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Ho, L. S., Tan, B. A., Md Noh, N., A. Talib, S. S., Ithnin, N., Jeffery Daim, L. D., Eng Keong, T. O., and Mohd Yusof, H. (2015). "Preliminary analysis of lignocellulose content and monolignol composition of oil palm trunk from two different genetic backgrounds," BioRes. 10(4), 8194-8207.

Abstract

A preliminary investigation of chemical and lignin composition was conducted from samples of oil palm trunk of two different genetic backgrounds. A significant difference in percent (%) of standing palms was noted for the two different genetic backgrounds after 24 years of planting. Given that these palms were planted in neighboring fields, the objective of this preliminary study was to compare the chemical composition, as well as the lignin composition of the two palm varieties. When comparing the two populations, significant differences were observed in the structural carbohydrate composition and the lignin composition. This research constitutes the first reporting on the pyrolysis-gas chromatography-mass spectrometer analysis of oil palm trunk lignin composition.



Full Article

Preliminary Analysis of Lignocellulose Content and Monolignol Composition of Oil Palm Trunk from Two Different Genetic Backgrounds

Ho Li Sim,* Tan Bee Aik, Normahnani Md Noh, Siti Sarah A. Talib, Nalisha Ithnin, Leona Daniela Jeffery Daim, Tony Ooi Eng Keong, and Hirzun Mohd Yusof

A preliminary investigation of chemical and lignin composition was conducted from samples of oil palm trunk of two different genetic backgrounds. A significant difference in percent (%) of standing palms was noted for the two different genetic backgrounds after 24 years of planting. Given that these palms were planted in neighboring fields, the objective of this preliminary study was to compare the chemical composition, as well as the lignin composition of the two palm varieties. When comparing the two populations, significant differences were observed in the structural carbohydrate composition and the lignin composition. This research constitutes the first reporting on the pyrolysis-gas chromatography-mass spectrometer analysis of oil palm trunk lignin composition.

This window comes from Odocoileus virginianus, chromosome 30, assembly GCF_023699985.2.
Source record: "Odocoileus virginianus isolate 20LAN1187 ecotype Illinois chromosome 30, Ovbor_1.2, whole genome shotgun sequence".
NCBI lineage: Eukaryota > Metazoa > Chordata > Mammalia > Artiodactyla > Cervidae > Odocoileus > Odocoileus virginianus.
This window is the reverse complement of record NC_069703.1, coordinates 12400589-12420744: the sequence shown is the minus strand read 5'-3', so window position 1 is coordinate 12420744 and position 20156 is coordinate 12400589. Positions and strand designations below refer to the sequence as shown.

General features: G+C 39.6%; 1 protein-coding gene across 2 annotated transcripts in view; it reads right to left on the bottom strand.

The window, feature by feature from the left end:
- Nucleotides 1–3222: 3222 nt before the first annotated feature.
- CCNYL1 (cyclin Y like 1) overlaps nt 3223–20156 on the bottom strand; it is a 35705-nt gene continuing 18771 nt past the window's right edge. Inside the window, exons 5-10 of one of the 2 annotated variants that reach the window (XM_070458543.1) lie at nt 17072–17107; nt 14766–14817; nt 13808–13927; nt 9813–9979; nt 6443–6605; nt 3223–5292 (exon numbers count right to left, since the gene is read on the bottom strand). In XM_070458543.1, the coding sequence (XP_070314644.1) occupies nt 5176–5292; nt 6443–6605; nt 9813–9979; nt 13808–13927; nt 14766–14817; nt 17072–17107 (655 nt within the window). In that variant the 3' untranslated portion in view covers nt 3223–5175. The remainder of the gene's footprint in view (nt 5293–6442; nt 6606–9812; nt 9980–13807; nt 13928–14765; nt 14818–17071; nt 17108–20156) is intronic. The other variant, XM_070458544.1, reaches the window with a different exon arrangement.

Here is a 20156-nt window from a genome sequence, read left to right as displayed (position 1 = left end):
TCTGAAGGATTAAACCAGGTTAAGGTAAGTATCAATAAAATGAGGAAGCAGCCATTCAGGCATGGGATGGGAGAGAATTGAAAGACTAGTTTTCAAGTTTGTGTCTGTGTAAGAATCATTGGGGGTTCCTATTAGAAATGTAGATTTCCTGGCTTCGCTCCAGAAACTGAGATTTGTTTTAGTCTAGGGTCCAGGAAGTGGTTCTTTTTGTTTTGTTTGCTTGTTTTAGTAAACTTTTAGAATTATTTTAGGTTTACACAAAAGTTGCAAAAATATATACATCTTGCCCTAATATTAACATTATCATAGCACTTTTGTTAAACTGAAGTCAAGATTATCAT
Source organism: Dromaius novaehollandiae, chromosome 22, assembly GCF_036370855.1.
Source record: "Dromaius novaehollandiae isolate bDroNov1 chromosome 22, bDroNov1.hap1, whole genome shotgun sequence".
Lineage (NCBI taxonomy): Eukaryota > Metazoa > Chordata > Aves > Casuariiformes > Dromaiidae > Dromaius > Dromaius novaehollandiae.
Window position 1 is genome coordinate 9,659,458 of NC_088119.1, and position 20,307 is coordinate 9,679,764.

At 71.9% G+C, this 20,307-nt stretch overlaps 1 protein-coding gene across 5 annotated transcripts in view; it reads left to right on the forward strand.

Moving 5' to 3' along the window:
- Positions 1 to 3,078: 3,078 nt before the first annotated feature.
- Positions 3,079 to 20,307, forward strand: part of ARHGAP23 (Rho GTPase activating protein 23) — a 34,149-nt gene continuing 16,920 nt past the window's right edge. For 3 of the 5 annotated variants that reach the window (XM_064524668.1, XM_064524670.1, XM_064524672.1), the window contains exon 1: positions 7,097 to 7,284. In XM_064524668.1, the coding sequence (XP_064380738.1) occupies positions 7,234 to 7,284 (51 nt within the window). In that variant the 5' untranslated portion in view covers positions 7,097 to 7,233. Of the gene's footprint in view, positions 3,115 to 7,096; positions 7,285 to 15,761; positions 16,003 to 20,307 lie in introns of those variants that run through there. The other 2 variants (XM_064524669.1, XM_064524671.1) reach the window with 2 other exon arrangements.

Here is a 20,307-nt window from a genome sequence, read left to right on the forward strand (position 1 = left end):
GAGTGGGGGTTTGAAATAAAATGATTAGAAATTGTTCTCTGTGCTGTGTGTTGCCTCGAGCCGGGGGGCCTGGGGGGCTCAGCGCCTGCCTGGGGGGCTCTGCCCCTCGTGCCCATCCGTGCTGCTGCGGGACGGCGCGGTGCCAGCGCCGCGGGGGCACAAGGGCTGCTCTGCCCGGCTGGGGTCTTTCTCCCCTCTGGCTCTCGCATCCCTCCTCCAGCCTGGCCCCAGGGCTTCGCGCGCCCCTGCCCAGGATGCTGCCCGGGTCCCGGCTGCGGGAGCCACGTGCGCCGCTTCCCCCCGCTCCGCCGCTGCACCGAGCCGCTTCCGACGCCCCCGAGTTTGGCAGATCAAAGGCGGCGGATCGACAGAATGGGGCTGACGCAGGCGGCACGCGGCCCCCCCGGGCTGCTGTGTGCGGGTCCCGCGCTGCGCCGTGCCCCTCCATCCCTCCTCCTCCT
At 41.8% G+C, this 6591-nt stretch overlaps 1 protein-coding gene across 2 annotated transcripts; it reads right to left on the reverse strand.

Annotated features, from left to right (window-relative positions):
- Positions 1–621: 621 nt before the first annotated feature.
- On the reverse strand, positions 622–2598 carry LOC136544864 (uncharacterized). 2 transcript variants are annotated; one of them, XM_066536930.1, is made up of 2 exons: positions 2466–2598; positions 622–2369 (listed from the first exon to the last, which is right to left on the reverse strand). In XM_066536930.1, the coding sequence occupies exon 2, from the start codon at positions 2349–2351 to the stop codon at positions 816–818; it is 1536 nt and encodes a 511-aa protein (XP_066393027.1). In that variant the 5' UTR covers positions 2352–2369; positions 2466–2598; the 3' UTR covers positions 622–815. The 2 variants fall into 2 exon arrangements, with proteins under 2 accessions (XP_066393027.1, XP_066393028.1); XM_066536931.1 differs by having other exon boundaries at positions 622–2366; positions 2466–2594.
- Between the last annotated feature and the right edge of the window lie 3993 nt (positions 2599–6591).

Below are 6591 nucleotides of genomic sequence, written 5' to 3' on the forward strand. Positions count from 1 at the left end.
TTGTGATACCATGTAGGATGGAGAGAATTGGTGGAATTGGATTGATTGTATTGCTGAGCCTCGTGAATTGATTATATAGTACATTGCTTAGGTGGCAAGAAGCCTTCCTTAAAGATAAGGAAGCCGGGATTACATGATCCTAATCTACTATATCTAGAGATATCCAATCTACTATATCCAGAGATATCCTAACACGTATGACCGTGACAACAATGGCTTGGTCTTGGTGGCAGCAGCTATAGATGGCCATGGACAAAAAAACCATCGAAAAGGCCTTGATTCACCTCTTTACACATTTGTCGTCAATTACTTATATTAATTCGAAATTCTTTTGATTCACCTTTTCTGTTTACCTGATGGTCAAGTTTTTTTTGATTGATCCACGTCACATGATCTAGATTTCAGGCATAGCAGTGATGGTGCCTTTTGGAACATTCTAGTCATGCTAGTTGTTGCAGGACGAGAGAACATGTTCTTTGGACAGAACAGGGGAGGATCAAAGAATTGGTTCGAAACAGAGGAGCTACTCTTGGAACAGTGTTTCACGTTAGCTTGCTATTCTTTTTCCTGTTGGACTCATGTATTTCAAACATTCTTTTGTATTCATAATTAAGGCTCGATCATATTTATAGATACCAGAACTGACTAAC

Keywords: Monolignol composition; Oil palm trunk; Py-GCMS; Chemical composition; Structural carbohydrate

Contact information: Sime Darby Technology Centre, 1st Floor Block B, UPM-MTDC Technology Centre III, UPM, 43400, Serdang, Selangor, Malaysia; *Corresponding author: ho.li.sim@simedarby.com

INTRODUCTION

Since it was first introduced to Malaysia in the early 1870’s, the oil palm has now been planted across 4.49 million hectares in Malaysia. This accounts for a production of about 17 million tonnes of palm oil and 2 million tonnes of palm kernel oil, making the nation one of the largest producers and exporters of palm oil in the world. Malaysia produces 11% of the world’s oils and fats and 27% of the export trade of oils and fats.

Despite being a major crop cultivated in Malaysia, little is known about the lignocellulose composition of oil palm trees. The dry matter of the plant is composed of lignocellulose, which is referred to as lignocellulosic biomass. It is the most abundantly available raw material in the world and has potential for application in biofuel production. Lignocelluloses are composed of carbohydrate polymers, i.e., cellulose and hemicelluloses (the structural carbohydrates), and aromatic polymers, i.e., lignin, which are tightly bound together (Sjöström 1993).